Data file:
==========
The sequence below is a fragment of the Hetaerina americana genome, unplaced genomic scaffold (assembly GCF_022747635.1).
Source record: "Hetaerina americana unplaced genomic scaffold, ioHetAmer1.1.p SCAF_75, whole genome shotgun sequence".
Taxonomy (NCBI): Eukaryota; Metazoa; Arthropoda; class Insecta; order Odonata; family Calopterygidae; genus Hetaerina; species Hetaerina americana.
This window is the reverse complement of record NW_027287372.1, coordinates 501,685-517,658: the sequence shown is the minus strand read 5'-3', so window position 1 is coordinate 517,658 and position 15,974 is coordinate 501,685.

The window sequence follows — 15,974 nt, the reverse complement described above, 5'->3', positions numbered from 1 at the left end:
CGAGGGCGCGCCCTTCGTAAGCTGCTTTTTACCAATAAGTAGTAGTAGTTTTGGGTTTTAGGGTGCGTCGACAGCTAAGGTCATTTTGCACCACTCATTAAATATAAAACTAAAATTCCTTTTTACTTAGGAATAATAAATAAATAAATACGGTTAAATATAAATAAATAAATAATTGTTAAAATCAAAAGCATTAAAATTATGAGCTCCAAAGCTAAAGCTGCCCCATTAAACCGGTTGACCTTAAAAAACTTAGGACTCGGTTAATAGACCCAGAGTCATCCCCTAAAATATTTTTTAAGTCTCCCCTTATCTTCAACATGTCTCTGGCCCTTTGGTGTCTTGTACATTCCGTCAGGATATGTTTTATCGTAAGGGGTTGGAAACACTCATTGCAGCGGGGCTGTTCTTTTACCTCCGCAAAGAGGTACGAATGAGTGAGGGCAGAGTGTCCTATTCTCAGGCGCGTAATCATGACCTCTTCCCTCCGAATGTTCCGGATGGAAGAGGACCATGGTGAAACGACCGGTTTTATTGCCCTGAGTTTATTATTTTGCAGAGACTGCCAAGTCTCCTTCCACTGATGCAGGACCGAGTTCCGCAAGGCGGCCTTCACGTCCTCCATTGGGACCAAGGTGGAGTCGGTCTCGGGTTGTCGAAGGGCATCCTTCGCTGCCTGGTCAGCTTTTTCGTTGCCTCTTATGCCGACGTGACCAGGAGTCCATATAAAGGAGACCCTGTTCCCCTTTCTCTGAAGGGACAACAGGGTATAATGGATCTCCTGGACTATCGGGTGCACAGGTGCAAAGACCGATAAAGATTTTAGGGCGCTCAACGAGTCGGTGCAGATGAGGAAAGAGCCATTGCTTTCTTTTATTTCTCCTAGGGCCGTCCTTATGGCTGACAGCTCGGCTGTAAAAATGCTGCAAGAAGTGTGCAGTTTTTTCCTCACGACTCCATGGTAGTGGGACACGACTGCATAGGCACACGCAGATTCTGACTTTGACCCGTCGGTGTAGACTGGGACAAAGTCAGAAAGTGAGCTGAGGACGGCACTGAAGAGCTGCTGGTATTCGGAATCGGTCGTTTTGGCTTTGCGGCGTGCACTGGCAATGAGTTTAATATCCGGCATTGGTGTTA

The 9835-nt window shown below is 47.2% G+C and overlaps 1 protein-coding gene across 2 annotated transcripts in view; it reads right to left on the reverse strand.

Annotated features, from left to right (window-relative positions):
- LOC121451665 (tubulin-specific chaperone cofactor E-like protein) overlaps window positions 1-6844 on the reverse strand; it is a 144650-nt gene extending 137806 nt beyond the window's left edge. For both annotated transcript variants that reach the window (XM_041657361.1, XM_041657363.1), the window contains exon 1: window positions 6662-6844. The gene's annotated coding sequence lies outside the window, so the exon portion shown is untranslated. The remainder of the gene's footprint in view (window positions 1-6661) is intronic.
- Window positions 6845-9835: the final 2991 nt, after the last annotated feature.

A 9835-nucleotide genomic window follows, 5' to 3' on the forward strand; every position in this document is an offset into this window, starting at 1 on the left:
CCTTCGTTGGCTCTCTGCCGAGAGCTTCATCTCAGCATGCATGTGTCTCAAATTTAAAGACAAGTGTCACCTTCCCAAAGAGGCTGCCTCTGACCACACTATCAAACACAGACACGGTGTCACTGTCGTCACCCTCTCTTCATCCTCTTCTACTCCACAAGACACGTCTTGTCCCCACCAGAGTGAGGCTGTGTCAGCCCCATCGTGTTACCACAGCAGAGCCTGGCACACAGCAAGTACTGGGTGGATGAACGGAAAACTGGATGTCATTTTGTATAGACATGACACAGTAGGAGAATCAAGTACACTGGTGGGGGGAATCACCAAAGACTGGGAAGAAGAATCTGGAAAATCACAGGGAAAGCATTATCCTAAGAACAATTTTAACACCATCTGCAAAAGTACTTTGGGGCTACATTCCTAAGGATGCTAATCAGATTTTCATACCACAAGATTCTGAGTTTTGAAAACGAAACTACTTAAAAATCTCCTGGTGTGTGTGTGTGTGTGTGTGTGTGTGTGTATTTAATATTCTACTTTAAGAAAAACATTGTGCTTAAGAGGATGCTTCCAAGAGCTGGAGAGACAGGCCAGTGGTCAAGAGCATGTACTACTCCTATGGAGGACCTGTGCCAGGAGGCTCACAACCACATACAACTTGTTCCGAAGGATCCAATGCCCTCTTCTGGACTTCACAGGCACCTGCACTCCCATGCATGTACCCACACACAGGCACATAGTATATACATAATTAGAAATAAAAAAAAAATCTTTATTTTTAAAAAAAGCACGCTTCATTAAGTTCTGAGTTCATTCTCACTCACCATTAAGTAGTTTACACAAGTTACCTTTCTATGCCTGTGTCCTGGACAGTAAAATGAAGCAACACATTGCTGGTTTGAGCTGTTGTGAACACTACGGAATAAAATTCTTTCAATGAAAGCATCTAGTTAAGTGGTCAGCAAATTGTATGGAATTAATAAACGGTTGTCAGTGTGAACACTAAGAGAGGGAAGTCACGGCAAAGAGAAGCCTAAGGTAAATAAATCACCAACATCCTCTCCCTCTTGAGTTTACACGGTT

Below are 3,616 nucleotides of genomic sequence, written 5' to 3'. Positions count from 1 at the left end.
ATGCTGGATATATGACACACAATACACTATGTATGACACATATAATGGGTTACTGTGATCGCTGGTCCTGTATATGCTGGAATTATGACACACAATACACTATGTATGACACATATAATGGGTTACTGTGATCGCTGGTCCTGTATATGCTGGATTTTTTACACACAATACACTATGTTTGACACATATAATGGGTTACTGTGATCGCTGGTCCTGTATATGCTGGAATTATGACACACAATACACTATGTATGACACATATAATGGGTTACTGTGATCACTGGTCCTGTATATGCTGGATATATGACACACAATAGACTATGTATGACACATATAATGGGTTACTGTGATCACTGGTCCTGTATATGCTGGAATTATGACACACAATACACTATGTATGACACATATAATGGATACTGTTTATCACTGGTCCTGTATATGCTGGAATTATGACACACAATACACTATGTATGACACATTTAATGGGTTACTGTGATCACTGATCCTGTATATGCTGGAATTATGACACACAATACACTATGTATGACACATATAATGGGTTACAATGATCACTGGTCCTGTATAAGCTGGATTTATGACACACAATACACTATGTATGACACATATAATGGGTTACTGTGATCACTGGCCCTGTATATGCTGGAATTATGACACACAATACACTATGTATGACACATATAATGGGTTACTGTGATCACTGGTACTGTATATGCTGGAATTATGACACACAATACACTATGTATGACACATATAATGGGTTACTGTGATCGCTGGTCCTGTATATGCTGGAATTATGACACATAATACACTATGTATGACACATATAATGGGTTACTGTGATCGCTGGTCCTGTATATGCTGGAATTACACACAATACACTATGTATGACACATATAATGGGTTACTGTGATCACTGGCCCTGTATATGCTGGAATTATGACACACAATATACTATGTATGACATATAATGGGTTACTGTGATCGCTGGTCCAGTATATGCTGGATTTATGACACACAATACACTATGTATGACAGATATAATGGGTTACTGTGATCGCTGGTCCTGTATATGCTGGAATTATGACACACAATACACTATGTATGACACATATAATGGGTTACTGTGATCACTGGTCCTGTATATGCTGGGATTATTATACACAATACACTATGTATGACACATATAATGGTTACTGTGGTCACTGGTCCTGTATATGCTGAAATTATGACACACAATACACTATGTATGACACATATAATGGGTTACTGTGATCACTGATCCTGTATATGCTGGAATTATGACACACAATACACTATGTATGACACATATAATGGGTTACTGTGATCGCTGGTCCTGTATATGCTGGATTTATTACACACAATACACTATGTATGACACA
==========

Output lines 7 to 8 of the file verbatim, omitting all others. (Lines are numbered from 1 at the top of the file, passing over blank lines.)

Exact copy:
The 9835-nt window shown below is 47.2% G+C and overlaps 1 protein-coding gene across 2 annotated transcripts in view; it reads right to left on the reverse strand.

Annotated features, from left to right (window-relative positions):